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A blockbuster storm forecast to bring major snowfall to the Midwest today, Northeast over the weekend. Also on the Friday rundown: Women’s Marches planned across the nation tomorrow; plus Democrats slog through Iowa on path to the White House.

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WA Seniors Applaud Obama as 'Myth-Buster-in-Chief'

September 11, 2009

SEATTLE, Wash. - All eyes will be on the Senate Finance Committee next week, which is expected to act on health reform. And advocates for Washington seniors credit President Obama with playing a key role as 'myth-buster-in-chief' in his joint session to Congress Wednesday night.

AARP Washington advocacy director Ingrid McDonald says Obama was right to challenge myths about so-called death panels, because she says they are simply not mentioned in any version of health reform. She says the president's decision to set the record straight on Medicare is of vital importance to seniors.

"There are myths that health reform will cut or repeal Medicare, and the president said it clearly and plainly that there's nothing in these proposals that would cut regular Medicare benefits or increase cost-sharing for Medicare beneficiaries."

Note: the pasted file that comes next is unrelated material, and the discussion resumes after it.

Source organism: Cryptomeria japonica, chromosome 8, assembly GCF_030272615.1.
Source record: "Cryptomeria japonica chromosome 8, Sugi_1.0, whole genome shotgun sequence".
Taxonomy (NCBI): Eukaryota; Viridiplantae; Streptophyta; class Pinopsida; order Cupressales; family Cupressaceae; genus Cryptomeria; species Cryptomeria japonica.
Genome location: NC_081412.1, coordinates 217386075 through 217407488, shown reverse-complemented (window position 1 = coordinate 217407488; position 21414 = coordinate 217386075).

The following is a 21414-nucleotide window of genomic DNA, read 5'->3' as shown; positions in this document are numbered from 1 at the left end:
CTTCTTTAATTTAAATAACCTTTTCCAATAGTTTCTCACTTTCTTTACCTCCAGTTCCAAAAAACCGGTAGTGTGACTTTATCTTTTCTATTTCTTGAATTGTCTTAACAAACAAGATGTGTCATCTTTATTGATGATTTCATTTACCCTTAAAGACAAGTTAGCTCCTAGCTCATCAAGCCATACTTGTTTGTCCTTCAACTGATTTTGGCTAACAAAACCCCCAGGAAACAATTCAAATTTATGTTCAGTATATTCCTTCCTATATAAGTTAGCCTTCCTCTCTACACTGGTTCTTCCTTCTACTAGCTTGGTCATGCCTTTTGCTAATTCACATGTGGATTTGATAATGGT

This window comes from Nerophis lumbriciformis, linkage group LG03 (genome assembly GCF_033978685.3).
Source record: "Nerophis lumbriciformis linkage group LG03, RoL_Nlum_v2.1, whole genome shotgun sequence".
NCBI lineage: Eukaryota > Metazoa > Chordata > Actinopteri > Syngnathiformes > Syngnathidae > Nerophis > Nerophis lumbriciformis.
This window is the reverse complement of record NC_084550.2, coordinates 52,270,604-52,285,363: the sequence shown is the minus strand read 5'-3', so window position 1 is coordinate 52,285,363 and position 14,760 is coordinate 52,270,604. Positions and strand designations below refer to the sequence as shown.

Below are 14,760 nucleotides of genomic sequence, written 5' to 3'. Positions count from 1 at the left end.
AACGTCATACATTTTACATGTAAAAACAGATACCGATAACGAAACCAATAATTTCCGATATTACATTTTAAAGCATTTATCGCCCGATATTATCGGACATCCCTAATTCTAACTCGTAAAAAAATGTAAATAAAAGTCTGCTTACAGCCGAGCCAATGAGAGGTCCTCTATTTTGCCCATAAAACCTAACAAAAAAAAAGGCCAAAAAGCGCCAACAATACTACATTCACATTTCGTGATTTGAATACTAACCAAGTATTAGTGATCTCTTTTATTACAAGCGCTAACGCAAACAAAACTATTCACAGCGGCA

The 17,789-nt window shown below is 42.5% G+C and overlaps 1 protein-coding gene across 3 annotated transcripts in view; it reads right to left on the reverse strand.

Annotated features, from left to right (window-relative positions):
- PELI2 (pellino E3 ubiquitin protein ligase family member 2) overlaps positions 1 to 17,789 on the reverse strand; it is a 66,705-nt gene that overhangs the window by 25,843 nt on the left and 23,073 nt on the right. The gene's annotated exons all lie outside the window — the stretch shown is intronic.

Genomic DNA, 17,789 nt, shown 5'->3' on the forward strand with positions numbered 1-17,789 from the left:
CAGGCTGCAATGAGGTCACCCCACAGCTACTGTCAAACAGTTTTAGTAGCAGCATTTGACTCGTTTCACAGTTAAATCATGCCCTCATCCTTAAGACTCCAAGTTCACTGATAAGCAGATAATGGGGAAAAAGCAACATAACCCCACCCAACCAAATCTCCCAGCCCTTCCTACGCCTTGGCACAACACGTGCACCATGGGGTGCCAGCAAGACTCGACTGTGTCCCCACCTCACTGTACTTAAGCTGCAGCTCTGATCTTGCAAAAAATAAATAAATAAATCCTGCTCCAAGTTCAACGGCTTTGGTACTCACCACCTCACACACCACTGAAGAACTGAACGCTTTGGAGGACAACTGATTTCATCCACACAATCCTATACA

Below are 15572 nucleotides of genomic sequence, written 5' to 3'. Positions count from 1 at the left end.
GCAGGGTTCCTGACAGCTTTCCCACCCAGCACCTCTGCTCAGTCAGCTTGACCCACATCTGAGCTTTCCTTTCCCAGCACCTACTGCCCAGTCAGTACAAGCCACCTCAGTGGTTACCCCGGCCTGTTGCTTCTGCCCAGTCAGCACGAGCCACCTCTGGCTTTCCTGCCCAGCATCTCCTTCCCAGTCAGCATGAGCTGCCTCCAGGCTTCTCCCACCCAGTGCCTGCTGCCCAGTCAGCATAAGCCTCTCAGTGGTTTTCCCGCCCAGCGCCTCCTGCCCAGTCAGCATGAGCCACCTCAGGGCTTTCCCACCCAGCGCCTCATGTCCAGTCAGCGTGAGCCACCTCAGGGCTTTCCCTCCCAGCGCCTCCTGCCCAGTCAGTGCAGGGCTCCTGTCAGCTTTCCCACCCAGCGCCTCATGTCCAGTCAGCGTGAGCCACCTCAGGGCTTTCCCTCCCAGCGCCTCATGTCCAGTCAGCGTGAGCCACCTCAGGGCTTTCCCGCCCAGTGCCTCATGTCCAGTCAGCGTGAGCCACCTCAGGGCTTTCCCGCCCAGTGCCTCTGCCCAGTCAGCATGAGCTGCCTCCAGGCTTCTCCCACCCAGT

Washington Republicans credit Obama with giving a strong speech, but they argue he was short on the details, particularly how much the plan will cost. McDonald says the president made it clear that his plan will not add one dime to the federal deficit.

The Medicare prescription coverage "donut hole," is another issue AARP is watching. It's a gap in coverage that can cost people thousands of dollars. McDonald says Obama made it clear that all versions of the health reform plan being debated deal with that problem.

"The House bill would close the donut hole over time, and the Senate is talking about reducing the cost of brand name drugs while people are in the donut hole by 50 percent. Both would be a huge step forward."

An AARP overnight survey of Americans over 45 finds 77 percent of Independents had concerns about health care reform going into Wednesday night's speech, but that 72 percent felt their concerns were addressed by the president's speech.

The survey is at

Mike Clifford, Public News Service - WA